Posted on March 3, 2013
Veterinary Specialist Finale
To date, I’ve blogged about a variety of veterinary specialists. My hope is that you have a better sense of what they do and when your pet should be evaluated by an ophthalmologist, dermatologist, neurologist, oncologist, surgeon, cardiologist, and/or an internist.
Believe it or not, I’ve not yet exhausted the list in terms of types of veterinary specialists! Based on the variety of specialties, the veterinary profession is definitely keeping up with its human counterpart. Here are capsule summaries to bring you up to speed.
Veterinarians who specialize in nutrition spend years learning all about what constitutes an ideal diet for animals who are young, middle aged, or geriatric. They also know how diets should be altered for pets who are performance athletes, pregnant, nursing, underweight, overweight, or coping with a particular disease process (e.g. arthritis, kidney failure, liver disease, gastrointestinal disease, food allergies). I strongly encourage consultation with a veterinary nutritionist if you and your vet are uncertain if the diet you wish to feed is nutritionally balanced/complete for your pet. Consultation with a nutritionist is also important if your four-legged family members are eating your home. Simply combining meats and veggies does not constitute a balanced canine or feline diet. Ask your vet to recommend a nutrition expert and/or check out the American College of Veterinary Nutrition. By the way, nutrition consultations are often handled “remotely” so if you like, you can work with a nutritionist clear across the country.
Sports Medicine and Rehabilitation
This is one of the newest specialties established within the veterinary profession. I believe it is a wonderful and exciting addition! Think about a visit with such a specialist if your pet is in need of rehabilitation (physical therapy) following an injury or joint surgery (think cruciate ligament disease). Thinking of having your dog participate in an exertional sport such as flyball or agility? Talk with a sports medicine/rehab doc to learn what you can do proactively to protect your athlete’s musculoskeletal health (no anabolic steroid talk here!). Visit the American College of Veterinary Sports Medicine and Rehabilitation to learn more about this specialty.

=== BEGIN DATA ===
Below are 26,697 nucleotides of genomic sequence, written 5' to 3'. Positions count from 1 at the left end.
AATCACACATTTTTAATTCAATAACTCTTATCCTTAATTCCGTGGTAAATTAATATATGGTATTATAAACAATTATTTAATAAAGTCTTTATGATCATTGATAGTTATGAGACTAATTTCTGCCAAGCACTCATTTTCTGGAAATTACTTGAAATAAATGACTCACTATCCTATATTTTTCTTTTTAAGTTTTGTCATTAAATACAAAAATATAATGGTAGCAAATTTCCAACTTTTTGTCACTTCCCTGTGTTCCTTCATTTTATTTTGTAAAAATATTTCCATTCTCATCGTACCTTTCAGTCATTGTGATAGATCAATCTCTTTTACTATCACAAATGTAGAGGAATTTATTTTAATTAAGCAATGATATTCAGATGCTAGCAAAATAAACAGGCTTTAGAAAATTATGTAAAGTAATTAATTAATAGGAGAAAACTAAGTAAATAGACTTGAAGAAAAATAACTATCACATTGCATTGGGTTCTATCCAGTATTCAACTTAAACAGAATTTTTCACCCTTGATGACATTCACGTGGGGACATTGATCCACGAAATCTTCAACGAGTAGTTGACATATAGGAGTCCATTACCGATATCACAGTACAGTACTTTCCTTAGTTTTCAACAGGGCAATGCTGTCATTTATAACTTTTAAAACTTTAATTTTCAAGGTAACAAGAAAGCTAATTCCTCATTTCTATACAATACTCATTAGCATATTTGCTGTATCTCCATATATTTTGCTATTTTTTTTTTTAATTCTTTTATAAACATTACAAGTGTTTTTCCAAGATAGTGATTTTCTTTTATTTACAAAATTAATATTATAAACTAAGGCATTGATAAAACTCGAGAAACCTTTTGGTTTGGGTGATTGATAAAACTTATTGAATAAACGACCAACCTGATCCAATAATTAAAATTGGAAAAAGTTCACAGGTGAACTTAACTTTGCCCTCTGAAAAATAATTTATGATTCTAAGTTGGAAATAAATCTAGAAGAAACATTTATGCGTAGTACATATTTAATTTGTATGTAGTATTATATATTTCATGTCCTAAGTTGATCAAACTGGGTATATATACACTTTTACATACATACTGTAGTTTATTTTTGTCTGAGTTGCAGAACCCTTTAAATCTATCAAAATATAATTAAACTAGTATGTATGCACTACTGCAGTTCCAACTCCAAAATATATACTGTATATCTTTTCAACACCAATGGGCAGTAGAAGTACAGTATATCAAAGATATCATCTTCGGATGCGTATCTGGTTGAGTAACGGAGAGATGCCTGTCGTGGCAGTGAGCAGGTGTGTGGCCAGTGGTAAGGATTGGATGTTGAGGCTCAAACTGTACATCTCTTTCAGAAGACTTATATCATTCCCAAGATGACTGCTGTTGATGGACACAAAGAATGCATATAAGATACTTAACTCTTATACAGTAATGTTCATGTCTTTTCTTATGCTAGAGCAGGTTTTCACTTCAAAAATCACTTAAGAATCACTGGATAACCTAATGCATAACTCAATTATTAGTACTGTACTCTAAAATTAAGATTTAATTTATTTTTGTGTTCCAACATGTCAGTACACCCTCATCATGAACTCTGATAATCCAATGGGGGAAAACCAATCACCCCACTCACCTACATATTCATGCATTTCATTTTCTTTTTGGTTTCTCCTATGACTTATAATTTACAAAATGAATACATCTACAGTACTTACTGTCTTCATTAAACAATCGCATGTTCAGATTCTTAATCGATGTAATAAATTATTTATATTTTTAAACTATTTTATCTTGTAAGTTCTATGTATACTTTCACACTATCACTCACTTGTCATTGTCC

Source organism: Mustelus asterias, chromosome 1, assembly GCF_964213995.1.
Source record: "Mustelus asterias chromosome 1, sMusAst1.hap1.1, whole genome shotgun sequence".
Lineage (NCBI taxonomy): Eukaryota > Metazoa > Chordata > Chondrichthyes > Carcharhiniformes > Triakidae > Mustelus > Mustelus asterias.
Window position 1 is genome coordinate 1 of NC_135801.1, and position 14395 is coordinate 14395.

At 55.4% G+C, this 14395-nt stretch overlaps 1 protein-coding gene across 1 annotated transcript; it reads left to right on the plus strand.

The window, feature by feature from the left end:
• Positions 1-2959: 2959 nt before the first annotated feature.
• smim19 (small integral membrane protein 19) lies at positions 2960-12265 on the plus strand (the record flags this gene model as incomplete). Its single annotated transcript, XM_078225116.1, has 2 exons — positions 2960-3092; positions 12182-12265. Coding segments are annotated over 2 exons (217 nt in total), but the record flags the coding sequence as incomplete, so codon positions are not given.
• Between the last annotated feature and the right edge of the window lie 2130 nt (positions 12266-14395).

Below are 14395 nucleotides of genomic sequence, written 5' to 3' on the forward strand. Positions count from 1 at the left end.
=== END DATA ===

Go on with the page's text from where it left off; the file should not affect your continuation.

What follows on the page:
Acupuncture and Chinese Herbs
Acupuncture and Chinese herb therapy are two of the oldest and most worthy treatment modalities for a variety of maladies. Veterinarians can achieve “certification” status in one or both via the International Veterinary Acupuncture Society and the Chi Institute. Consider acupuncture and/or Chinese herb therapy for your pet as an adjunct to conventional (western) therapy. If you prefer a more holistic or integrative approach to health care, you might want to work with someone who specializes in these eastern modalities right from the get-go.
Does your pet need to be anesthetized for a procedure, but you and even your veterinarian are nervous about doing so? Perhaps your ancient kitty requires removal of a horribly infected tooth, or your dog with heart disease requires surgical repair of a broken leg. Board certified veterinary anesthesiologists are the most qualified individuals to be at the helm of the anesthesia machine. They are adept at choosing the most suitable drug protocols and will have access to the latest and greatest bells and whistles for monitoring anesthesia. Veterinary anesthesiologists are reliably found at veterinary teaching hospitals which means this is where your pet’s procedure will need to be performed. Well worth the hassle if it means your pet is more likely to survive anesthesia. To learn more about this specialty, pay a visit to the American College of Veterinary Anesthesiologists.
Is your kitty hell-bent on urinating in the middle of your bed? Does your dog suffer from extreme separation anxiety? Consider consultation with a board certified veterinary behaviorist who will have a number of tried and true tricks to put your pet’s behavior back on track and restore your sanity. Additionally, if behavior modification medications are part of the solution, he or she will be able to prescribe them. To find a behavior specialist in your neck of the woods visit the American College of Veterinary Behaviorists.
Root canals, crowns, and orthodonture for pets? You betcha! Under the care of a dental specialist, the same procedures used to restore and properly align our teeth can be applied to our pets. The American Veterinary Dental College website will help you find a board certified veterinary dentist in your community.
Now that you know more, would you consider using the services of a veterinary specialist, should the need arise?
Nancy Kay, DVM
Diplomate, American College of Veterinary Internal Medicine
Author of Speaking for Spot: Be the Advocate Your Dog Needs to Live a Happy, Healthy, Longer Life
Author of Your Dog’s Best Health: A Dozen Reasonable Things to Expect From Your Vet
Recipient, Leo K. Bustad Companion Animal Veterinarian of the Year Award
Recipient, American Animal Hospital Association Animal Welfare and Humane Ethics Award
Recipient, Dog Writers Association of America Award for Best Blog
Recipient, Eukanuba Canine Health Award
Recipient, AKC Club Publication Excellence Award
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Please visit http://www.speakingforspot.com to read excerpts from Speaking for Spot and Your Dog’s Best Health. There you will also find “Advocacy Aids”- helpful health forms you can download and use for your own dog, and a collection of published articles on advocating for your pet’s health. Speaking for Spot and Your Dog’s Best Health are available at www.speakingforspot.com, Amazon.com, local bookstores, and your favorite online book seller.